Learning to Pray in Our Worry and Anxiety

Excerpted from ‘Where Prayer Becomes Real’ (Baker Books)

Excerpted From
Where Prayer Becomes Real
By Kyle Strobel and John Coe

It became clear to me several years ago that every time I would wake up, morning after morning, my heart would automatically take me in one direction or another. My heart was like a compass needle, immediately seeking North to my true desires, worries, and fears. My mind would immediately go to things that weighed on me, and these thoughts revealed something true of me: I am a worrier. Instead of getting up and putting on a robe, my heart would awake and put on worry. I often worried before I went to bed and, like a close traveling companion, worry would revisit me upon waking. Perhaps you relate with this, particularly as the pandemic Covid-19 greets us every morning on the news.

Importantly, I didn’t worry on purpose. I didn’t choose to worry. I didn’t say to myself, “John, today you should worry.” In fact, I didn’t want to! But most mornings, there it was; it was so automatic that it went on unnoticed. Worry was the first movement of my heart, revealing the deep intentions in my character. But it wasn’t only worry. Whatever was bothering me in the day, whatever tasks I had to do, as soon as I would wake up, my mind would immediately go there. When Jesus said, ‘Where your treasure is there your heart will be also,” he was giving us a way to attend to where our hearts naturally turn us. Why was the true North of my soul worry, and what could I do about it?

There came a moment several years ago where I thought to myself, John, I’m tired of doing this. I want to open to the Lord the first thing in the morning. I was tired of the sin habits of my soul setting the agenda for my day and immediately going to its troubles. I was fed up with the broken intentions of my heart. That is when I told the Lord that I wanted to “intend” my day differently. So I took the command in Romans to present myself to God as a living sacrifice (Rom. 12:1-2) and translated this into a “prayer of intention.” This is a way to intentionally direct, or better, redirect the heart at the very dawn of my day. I wanted to re-learn how to walk with the Spirit rather than walk in the old habits of the flesh.

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So I began shutting down what my heart grabs onto when I wake, and instead redirected my heart by intentionally beginning my day with the Lord. I prayed what we are calling a “prayer of intention” to God: Lord, I am here, I present myself to you. Here I am. Before I do anything else, I first want to be with you. My first move is not finding a solution to my worries. Rather, the first thing I need to do is intend to be with God. That means I am intending to actually show up in his presence, and not just try to use God to get life on my terms. I want to be with God regardless of what he has for me.

Practicing Prayers of Intention

Here are four movements of this “prayer of intention” to practice right when you wake up. Take about three to four minutes as soon as your eyes open and walk through each of these.

Prayer of Honesty: First, as soon as you open your eyes, consider for a minute where your soul wants to go. Where does your heart want to lead you? What worries, anxieties, fears, joys, and loves reveal themselves? Be with God in this. Notice what you are feeling and thinking with God, and pay attention to the treasures of your heart.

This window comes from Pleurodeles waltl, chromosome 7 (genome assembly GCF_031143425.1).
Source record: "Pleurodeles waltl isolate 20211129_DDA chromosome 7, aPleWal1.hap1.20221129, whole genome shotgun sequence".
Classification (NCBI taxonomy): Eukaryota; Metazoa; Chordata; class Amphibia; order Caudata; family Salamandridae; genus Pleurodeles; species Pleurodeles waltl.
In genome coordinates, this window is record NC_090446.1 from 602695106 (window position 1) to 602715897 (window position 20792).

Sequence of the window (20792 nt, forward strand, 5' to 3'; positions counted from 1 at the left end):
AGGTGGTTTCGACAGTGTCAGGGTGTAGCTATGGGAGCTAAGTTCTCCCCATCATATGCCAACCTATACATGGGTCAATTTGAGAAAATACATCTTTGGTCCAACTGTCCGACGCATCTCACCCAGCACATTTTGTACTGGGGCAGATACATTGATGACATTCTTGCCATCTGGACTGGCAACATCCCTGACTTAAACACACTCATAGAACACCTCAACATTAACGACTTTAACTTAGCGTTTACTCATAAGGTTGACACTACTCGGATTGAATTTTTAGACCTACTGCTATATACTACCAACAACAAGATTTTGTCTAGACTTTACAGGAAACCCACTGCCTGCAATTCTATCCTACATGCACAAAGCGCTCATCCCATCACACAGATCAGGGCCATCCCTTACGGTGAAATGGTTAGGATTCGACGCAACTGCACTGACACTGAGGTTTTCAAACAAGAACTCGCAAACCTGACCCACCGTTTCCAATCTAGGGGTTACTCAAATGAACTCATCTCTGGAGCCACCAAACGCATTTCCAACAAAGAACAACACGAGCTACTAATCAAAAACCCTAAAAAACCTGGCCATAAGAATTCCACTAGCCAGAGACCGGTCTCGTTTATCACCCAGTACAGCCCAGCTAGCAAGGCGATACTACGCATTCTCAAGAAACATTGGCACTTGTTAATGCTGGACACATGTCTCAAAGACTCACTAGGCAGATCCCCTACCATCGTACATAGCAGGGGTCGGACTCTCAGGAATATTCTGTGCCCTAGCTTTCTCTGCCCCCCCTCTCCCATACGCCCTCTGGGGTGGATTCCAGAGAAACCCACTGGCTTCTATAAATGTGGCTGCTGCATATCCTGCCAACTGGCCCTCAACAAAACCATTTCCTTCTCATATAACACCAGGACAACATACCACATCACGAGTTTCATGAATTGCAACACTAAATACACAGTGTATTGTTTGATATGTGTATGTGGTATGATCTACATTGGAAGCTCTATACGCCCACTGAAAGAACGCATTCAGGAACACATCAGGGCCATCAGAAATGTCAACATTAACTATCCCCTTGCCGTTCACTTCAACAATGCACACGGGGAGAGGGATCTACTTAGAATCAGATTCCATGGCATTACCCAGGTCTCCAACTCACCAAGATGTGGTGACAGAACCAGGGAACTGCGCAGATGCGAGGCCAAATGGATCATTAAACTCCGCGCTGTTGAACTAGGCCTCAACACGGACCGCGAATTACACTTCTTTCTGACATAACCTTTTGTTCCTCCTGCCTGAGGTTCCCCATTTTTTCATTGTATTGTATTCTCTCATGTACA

Prayer of Presenting Oneself: Second, and more importantly, spend a minute intentionally presenting yourself to the Lord: “Lord, I am here, I present myself to you. Before I present myself to my concerns or worries, I present myself to You. I want, first, to be with you this day before all the other treasures of my soul.” Allow yourself to sit with him, to let him be first to you, and just enjoy this. Sometimes you will, and this is wonderful, while in other times your soul may betray you with its old conditioning. You may not want to present yourself to the Lord, you feel “out of it,” or you want to go back to the worry and anxiety that your heart has been trained in. If that is what is going on, don’t hide it, tell it to God. Tell the Lord, “Lord, I don’t feel like doing this. I feel like … [tell him what you feel]. This is true of me Lord, but I am here, and I present myself to you. God, have mercy; here I am.”

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Prayer of Identity: Third, take a minute and recall who you really are in Christ before you take on the cares of the day. “Lord, in Christ my worries and anxieties do not define me. In Christ I am fully forgiven, fully accepted in His love. Whatever I do today I want to do it with and in Him. He is my true identity. When I fail in this, remind me again, my Lord, that I am your beloved.” This reminder helps guard my heart from temptation to do life apart from my true identity in God.

Prayer of Concerns: Fourth, consider for another minute what you believe this day holds for you – what meetings you have, plans you’ve laid out, or troubles you think are coming your way. Pray them in as straightforward manner as possible concerning what is on your heart: Lord, here is what is on my soul …, take them, they are yours. Lord, I am yours. Help me to be with you in these things. Help me abide in you here, and all that this day holds. I want to be faithful to you in all that you call me into. Here I am, and here are my concerns.

You may find over time a new joy emerge in this, a brief relief or retrieve from our knee-jerk reactions upon awakening. Try it. Over the past 10 years they have been used by God to change my life.

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Excerpted from Where Prayer Becomes Real by John Coe and Kyle Strobel. (Baker Books, Grand Rapids, MI). Copyright 2021. Used by permission.